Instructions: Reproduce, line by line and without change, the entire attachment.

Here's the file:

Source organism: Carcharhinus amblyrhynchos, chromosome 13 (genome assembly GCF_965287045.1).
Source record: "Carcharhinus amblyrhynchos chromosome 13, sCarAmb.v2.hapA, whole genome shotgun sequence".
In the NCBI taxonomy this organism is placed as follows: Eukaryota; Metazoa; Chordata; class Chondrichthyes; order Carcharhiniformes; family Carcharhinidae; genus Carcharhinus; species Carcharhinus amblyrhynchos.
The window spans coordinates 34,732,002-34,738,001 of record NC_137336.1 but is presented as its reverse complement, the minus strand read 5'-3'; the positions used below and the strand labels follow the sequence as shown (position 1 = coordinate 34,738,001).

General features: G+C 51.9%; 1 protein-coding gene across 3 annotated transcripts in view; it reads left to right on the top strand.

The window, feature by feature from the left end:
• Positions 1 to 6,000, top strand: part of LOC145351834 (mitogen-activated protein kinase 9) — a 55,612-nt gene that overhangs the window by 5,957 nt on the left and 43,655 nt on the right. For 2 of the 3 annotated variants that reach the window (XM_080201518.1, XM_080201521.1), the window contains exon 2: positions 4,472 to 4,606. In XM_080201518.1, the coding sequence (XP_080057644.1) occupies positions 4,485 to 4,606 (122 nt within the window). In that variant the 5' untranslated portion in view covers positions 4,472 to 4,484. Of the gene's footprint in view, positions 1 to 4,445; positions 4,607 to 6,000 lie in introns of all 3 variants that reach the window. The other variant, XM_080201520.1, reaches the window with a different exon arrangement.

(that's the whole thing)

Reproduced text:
Source organism: Carcharhinus amblyrhynchos, chromosome 13 (genome assembly GCF_965287045.1).
Source record: "Carcharhinus amblyrhynchos chromosome 13, sCarAmb.v2.hapA, whole genome shotgun sequence".
In the NCBI taxonomy this organism is placed as follows: Eukaryota; Metazoa; Chordata; class Chondrichthyes; order Carcharhiniformes; family Carcharhinidae; genus Carcharhinus; species Carcharhinus amblyrhynchos.
The window spans coordinates 34,732,002-34,738,001 of record NC_137336.1 but is presented as its reverse complement, the minus strand read 5'-3'; the positions used below and the strand labels follow the sequence as shown (position 1 = coordinate 34,738,001).

General features: G+C 51.9%; 1 protein-coding gene across 3 annotated transcripts in view; it reads left to right on the top strand.

The window, feature by feature from the left end:
• Positions 1 to 6,000, top strand: part of LOC145351834 (mitogen-activated protein kinase 9) — a 55,612-nt gene that overhangs the window by 5,957 nt on the left and 43,655 nt on the right. For 2 of the 3 annotated variants that reach the window (XM_080201518.1, XM_080201521.1), the window contains exon 2: positions 4,472 to 4,606. In XM_080201518.1, the coding sequence (XP_080057644.1) occupies positions 4,485 to 4,606 (122 nt within the window). In that variant the 5' untranslated portion in view covers positions 4,472 to 4,484. Of the gene's footprint in view, positions 1 to 4,445; positions 4,607 to 6,000 lie in introns of all 3 variants that reach the window. The other variant, XM_080201520.1, reaches the window with a different exon arrangement.